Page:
"The Council has launched an independent task force on the future of North America to examine regional integration since the implementation of the North American Free Trade Agreement ten years ago... The task force will review five spheres of policy in which greater cooperation may be needed. They are: deepening economic integration; reducing the development gap; harmonizing regulatory policy; enhancing security; and devising better institutions to manage conflicts that inevitably arise from integration and exploit opportunities for collaboration."[9]

Independent task force, indeed! A total of twenty-three members were chosen from the three countries. Each country was represented by a member of the Trilateral Commission: Carla A. Hills (U.S.), Luis Robio (Mexico) and Wendy K. Dobson (Canada). Robert Pastor served as the U.S. vice-chairman.

This CFR task force was unique in that it focused on economic and political policies for all three countries, not just the U.S. The Task Force stated purpose was to

"... identify inadequacies in the current arrangements and suggest opportunities for deeper cooperation on areas of common interest. Unlike other Council-sponsored task forces, which focus primarily on U.S. policy, this initiative includes participants from Canada and Mexico, as well as the United States, and will make policy recommendations for all three countries."[10] [Emphasis added]

Richard Haass, chairman of the CFR and long-time member of the Trilateral Commission, pointedly made the link between NAFTA and integration of Mexico, Canada and the U.S.:

"Ten years after NAFTA, it is obvious that the security and economic futures of Canada, Mexico, and the United States are intimately bound. But there is precious little thinking available as to where the three countries need to be in another ten years and how to get there. I am excited about the potential of this task force to help fill this void,"[11]

Haass' statement "there is precious little thinking available" underscores a repeatedly used elitist technique. That is, first decide what you want to do, and secondly, assign a flock of academics to justify your intended actions. (This is the crux of academic funding by NGO's such as Rockefeller Foundation, Ford Foundation, Carnegie-Mellon, etc.) After the justification process is complete, the same elites that suggested it in the first place allow themselves to be drawn in as if they had no other logical choice but to play along with the "sound thinking" of the experts.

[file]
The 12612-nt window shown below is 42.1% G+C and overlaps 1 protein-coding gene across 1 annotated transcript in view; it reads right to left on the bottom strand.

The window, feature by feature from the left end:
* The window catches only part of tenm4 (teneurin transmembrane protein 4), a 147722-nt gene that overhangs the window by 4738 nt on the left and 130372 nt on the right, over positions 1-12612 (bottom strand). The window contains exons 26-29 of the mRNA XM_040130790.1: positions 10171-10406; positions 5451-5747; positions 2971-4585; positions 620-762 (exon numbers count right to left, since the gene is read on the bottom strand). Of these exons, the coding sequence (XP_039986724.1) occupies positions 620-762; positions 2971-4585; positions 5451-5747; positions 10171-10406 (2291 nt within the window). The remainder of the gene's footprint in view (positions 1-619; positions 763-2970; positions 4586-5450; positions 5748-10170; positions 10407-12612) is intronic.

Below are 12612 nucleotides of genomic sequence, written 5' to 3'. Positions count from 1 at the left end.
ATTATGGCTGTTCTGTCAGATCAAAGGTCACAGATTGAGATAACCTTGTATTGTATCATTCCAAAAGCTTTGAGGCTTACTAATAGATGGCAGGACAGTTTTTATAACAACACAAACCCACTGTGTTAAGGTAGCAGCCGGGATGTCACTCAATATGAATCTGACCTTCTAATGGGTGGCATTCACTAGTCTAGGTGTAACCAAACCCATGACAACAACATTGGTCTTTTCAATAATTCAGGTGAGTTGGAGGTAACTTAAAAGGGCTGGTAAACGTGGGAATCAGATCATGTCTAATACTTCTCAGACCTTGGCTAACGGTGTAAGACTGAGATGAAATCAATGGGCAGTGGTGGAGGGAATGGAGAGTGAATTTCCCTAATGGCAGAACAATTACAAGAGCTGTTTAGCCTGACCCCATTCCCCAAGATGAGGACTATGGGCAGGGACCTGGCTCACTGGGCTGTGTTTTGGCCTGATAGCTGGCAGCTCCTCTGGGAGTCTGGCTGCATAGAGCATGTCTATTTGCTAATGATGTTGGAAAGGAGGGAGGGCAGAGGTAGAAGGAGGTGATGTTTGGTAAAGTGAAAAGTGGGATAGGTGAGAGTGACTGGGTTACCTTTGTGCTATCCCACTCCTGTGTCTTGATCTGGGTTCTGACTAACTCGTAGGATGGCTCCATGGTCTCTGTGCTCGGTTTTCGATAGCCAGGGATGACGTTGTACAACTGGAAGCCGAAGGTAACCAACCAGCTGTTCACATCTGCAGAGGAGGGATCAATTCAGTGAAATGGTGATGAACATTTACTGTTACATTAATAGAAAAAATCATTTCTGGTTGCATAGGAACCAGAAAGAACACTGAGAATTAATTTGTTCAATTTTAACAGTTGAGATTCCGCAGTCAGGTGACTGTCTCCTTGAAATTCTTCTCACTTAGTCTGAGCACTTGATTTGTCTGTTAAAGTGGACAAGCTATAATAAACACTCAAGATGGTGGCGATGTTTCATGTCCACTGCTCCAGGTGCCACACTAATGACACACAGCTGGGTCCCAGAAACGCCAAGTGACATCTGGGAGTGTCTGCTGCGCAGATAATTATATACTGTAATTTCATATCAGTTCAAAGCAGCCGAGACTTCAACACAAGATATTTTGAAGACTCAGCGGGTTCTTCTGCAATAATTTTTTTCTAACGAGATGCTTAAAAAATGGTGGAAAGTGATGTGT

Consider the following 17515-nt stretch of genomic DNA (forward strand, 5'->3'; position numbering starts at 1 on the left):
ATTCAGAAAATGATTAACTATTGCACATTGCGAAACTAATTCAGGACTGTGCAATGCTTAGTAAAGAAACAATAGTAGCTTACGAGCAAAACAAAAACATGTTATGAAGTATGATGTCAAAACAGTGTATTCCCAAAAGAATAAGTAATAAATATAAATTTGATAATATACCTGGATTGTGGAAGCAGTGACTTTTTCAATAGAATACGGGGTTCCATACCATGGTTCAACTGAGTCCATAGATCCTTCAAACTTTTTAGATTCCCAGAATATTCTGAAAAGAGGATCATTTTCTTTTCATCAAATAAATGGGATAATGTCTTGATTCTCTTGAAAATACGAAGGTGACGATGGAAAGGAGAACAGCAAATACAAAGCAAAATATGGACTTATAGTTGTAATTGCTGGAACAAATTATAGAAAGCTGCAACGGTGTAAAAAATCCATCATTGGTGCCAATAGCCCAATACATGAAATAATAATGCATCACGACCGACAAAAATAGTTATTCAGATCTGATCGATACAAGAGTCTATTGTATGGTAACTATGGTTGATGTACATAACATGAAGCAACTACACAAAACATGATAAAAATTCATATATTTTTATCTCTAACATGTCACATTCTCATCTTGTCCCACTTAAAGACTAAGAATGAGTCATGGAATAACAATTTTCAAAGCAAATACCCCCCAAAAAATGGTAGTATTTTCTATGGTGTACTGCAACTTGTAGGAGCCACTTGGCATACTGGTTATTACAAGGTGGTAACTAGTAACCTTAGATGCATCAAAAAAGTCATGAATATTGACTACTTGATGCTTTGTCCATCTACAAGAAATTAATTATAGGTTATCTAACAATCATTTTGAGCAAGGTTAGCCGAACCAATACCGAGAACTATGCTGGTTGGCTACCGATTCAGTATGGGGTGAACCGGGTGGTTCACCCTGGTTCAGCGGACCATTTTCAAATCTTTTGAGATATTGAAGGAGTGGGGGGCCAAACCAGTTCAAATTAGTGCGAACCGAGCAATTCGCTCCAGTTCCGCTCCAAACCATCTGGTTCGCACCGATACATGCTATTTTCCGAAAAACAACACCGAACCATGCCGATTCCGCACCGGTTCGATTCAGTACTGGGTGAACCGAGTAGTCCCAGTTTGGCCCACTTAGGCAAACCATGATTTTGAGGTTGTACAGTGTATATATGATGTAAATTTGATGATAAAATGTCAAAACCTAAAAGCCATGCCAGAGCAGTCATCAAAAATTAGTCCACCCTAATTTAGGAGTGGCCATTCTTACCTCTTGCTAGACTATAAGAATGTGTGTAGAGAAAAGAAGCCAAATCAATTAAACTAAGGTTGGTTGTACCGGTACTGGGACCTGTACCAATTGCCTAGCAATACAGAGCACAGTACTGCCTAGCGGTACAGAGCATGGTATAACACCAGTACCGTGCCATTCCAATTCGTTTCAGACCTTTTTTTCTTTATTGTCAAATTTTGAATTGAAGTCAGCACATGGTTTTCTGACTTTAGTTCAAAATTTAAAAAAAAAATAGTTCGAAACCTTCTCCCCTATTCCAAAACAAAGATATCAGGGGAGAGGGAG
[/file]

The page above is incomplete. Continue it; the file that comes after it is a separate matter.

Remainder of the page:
The task force met three times, once in each country. When the process was completed, it issued its results in May, 2005, in a paper titled "Building a North American Community" and subtitled "Report of the Independent Task Force on the Future of North America." Even the sub-title suggests that the "future of north America" is a fait accompli decided behind closed doors. For part three click below.

Click here for part -----> 1. 2. 3.


1, Exerpts From Presidential Debates, Ross Perot, 1992
2, MacArthur, The Selling of Free Trade, (Univ. of Cal. Press, 2001) p. 228
3, Washington Post, op-ed, Kissinger & Vance, May 13, 1993
4, Los Angeles Times, op-ed, Kissinger, July 18, 1993
5, The Fruits of NAFTA, Patrick Buchanan, The Conservative Voice, March 10, 2006
6, Tonelson, The Race to the Bottom (Westview Press, 2002) p. 89
7, Trinational Elites Map North American Future in "NAFTA Plus", Manuel Pickard, IRC Americas website
8, A Modest Proposal To the Trilateral Commission, Presentation by Dr. Robert A. Pastor, 2002
9, Council Joing Leading Canadians and Mexicans to Launch Intependent Task Force on the Future of America, Press Release, CFR Website
10, ibid.
11, ibid.

Further Reading:
1. Meet Robert Pastor: Father of the North American Union, Human Events, Jerome R. Corsi, July 25, 2006
Robert A. Pastor Resume, American University, 2005
North America's Super Corridor Coalition, Inc. Website

� 2006 Patrick Wood - All Rights Reserved

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Patrick M. Wood is editor of The August Review, which builds on his original research with the late Dr. Antony C. Sutton, who was formerly a Senior Fellow at the Hoover Institution for War, Peace and Revolution at Stanford University. Their 1977-1982 newsletter, Trilateral Observer, was the original authoritative critique on the New International Economic Order spearheaded by members of the Trilateral Commission.

Their highly regarded two-volume book, Trilaterals Over Washington, became a standard reference on global elitism. Wood's ongoing work is to build a knowledge center that provides a comprehensive and scholarly source of information on globalism in all its related forms: political, economic and religious.


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Former Chrysler chairman Lee Iococca was enlisted for a multi-million dollar nationwide ad campaign that praised the benefits of NAFTA. The mantra, carried consistently throughout the many spin events: "Exports. Better Jobs. Better Wages", all of which have turned out to be empty promises.